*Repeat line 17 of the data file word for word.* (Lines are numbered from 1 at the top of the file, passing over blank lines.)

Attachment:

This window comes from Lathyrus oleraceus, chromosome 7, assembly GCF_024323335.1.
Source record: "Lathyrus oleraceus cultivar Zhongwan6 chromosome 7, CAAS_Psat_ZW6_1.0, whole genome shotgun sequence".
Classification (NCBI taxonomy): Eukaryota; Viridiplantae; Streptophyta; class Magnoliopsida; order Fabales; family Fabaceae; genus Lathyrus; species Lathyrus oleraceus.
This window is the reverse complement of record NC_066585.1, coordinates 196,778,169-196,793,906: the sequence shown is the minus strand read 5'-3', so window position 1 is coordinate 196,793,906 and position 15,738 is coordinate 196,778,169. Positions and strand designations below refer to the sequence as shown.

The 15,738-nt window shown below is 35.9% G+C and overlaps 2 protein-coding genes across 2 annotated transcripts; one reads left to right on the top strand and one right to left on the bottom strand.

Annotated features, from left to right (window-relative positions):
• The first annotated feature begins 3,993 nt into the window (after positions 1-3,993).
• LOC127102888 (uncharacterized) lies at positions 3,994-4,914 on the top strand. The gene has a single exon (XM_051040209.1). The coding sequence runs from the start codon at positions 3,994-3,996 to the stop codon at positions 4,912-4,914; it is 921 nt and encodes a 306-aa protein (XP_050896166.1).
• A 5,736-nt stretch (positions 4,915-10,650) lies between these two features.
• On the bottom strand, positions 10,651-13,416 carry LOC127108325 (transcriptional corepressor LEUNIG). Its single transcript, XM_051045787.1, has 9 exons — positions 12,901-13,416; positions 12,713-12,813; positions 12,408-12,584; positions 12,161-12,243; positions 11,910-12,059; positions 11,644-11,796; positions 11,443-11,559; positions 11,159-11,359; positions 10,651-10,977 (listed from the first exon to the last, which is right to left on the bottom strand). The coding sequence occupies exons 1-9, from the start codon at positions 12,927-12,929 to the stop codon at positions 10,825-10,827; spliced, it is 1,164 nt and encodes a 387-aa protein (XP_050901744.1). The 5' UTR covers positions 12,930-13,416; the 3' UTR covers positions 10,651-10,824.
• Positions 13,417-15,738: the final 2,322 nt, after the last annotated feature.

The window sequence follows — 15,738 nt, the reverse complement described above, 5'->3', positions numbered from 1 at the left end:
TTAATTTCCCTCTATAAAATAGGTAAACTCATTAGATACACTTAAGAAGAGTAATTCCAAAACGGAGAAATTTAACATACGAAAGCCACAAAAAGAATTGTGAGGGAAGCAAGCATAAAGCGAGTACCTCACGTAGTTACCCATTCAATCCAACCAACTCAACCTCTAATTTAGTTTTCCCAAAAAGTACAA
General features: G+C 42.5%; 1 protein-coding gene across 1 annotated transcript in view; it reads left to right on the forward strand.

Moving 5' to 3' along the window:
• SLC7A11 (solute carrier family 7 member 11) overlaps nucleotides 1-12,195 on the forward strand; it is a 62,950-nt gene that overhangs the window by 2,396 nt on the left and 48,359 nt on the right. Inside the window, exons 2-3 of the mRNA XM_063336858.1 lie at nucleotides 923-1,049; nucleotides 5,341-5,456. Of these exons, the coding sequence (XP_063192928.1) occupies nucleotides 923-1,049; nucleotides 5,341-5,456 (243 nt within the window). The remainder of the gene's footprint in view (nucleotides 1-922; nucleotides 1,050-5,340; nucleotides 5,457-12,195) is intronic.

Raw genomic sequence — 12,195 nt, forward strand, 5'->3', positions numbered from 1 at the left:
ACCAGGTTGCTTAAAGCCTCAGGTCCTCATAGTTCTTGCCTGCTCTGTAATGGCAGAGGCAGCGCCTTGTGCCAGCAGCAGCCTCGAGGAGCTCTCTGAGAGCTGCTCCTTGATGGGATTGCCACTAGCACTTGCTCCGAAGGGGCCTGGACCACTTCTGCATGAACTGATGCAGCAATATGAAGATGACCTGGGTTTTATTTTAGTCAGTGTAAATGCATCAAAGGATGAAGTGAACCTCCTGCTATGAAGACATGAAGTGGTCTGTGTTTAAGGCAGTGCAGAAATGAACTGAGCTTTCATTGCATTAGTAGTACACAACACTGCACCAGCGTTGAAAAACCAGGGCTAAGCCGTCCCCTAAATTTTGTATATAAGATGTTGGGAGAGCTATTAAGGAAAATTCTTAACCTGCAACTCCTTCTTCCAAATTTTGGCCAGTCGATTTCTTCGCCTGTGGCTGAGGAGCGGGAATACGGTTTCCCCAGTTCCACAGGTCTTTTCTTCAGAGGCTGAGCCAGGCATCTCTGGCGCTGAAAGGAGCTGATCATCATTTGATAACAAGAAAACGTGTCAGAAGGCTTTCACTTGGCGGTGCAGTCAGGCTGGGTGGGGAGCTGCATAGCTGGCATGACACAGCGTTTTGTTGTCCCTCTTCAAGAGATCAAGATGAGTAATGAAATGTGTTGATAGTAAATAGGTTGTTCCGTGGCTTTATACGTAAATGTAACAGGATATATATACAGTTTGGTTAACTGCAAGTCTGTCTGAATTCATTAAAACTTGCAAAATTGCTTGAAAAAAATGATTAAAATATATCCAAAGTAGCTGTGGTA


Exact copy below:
Raw genomic sequence — 12,195 nt, forward strand, 5'->3', positions numbered from 1 at the left: